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People v. Hill

ILLINOIS APPELLATE COURT — FIRST DISTRICT, FIRST DIVISION.


OCTOBER 27, 1969.

PEOPLE OF THE STATE OF ILLINOIS, PLAINTIFF-APPELLEE,

v.

SAM HILL, DEFENDANT-APPELLANT.

Appeal from the Circuit Court of Cook County; the Hon. JAMES J. MEJDA, Judge, presiding. Judgment affirmed.

MR. JUSTICE BURMAN DELIVERED THE OPINION OF THE COURT.

Rehearing denied November 21, 1969.

The defendant, Sam Hill, was indicted on the charge of murder. After pleading not guilty the defendant waived a jury trial. He was found guilty and sentenced to serve fifteen to twenty-five years in the penitentiary.

The defendant contends on appeal that (1) the State has failed to carry its burden of proving the defendant was not acting in self-defense or (2) in the alternative, the record could only support a voluntary manslaughter conviction.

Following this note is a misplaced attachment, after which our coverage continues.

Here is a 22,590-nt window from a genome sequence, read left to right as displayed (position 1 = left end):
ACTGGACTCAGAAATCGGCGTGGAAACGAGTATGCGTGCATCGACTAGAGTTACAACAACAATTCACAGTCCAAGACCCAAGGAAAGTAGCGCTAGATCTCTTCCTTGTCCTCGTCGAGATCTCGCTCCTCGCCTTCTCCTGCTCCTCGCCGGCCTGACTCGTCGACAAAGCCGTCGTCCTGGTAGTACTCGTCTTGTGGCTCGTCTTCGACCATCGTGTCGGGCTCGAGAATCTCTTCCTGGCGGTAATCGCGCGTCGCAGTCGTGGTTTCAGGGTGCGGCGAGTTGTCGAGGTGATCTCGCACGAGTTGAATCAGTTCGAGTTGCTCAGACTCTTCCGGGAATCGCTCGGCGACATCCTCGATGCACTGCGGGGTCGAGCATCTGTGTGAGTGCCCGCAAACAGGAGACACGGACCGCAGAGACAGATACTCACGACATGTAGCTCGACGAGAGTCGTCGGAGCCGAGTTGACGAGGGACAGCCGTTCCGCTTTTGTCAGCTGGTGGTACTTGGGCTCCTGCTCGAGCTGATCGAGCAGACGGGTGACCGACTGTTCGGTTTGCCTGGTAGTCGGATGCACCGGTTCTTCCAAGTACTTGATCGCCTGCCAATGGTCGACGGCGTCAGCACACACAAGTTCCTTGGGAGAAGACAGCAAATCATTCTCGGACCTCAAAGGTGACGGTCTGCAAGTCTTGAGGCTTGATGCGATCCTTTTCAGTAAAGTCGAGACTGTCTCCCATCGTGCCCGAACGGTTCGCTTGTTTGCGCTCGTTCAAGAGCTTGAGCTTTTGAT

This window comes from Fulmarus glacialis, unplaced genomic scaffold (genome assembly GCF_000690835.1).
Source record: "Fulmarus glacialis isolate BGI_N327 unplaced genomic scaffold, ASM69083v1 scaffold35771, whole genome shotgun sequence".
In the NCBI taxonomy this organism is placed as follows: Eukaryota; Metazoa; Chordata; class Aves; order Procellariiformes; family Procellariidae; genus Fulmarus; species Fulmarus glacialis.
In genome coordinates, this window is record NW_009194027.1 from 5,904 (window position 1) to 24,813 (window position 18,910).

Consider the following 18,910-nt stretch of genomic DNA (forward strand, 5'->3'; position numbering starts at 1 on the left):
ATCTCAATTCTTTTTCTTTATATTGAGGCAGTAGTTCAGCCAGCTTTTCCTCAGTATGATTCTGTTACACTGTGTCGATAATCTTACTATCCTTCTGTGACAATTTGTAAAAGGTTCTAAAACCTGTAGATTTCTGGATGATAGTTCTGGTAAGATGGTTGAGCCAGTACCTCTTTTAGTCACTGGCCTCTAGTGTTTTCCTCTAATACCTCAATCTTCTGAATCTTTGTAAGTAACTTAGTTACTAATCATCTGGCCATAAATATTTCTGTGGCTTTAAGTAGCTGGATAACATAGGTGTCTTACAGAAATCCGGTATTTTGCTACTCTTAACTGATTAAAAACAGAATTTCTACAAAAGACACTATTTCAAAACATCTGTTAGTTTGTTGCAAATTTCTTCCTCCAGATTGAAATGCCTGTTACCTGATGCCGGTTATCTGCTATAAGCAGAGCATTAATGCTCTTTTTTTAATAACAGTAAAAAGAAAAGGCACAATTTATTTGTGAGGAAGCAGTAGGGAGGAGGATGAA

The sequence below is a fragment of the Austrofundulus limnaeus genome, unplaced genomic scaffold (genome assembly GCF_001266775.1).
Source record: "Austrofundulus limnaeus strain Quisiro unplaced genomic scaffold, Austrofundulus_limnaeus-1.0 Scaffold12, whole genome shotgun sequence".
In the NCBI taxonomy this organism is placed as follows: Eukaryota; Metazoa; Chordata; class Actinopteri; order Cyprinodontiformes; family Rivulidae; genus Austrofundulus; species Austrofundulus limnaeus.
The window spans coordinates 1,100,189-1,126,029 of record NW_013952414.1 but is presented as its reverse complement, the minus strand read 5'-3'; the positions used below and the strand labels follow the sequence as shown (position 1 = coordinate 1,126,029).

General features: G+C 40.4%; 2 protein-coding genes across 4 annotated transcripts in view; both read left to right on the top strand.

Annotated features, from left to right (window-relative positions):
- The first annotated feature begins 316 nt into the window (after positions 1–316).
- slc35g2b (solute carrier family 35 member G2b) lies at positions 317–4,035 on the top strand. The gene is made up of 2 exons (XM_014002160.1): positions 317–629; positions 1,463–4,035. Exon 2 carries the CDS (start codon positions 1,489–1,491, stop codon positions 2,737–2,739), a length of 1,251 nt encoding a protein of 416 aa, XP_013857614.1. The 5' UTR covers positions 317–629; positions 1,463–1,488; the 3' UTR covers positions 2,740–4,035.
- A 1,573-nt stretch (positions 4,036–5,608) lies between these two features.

The deceased, Hosey Reynolds, also known as Hosey Wilson, and the defendant, were employed at the Electro-Motive plant in McCook, Illinois. The deceased was a welder and defendant was an inspector. Some time between 9:30 and 10:30 p.m. on September 14, 1966, there was an argument between the defendant and the deceased about the quality of a piece of the deceased's work. The deceased threw the defendant to the floor and the fight was stopped by other employees. The deceased had obtained five dollars from the defendant as part of a bet, before the fight, and refused to return it.

George Jefferson, a fellow employee, testified that before the defendant left the plant he said, "Hosey has to fight me for the five, or I'm going to kill him."

The defendant left the plant immediately after the fight and went to the union hall until he felt better. He testified that he returned to the plant at the end of the shift to pick up Clara Jackson, who rode to and from work with him. When he got to the plant, about 1:30 a.m. of September 15, 1966, he took a pistol from the glove compartment and placed it in his belt. He said he then went to the plant exit ramps to wait for his rider.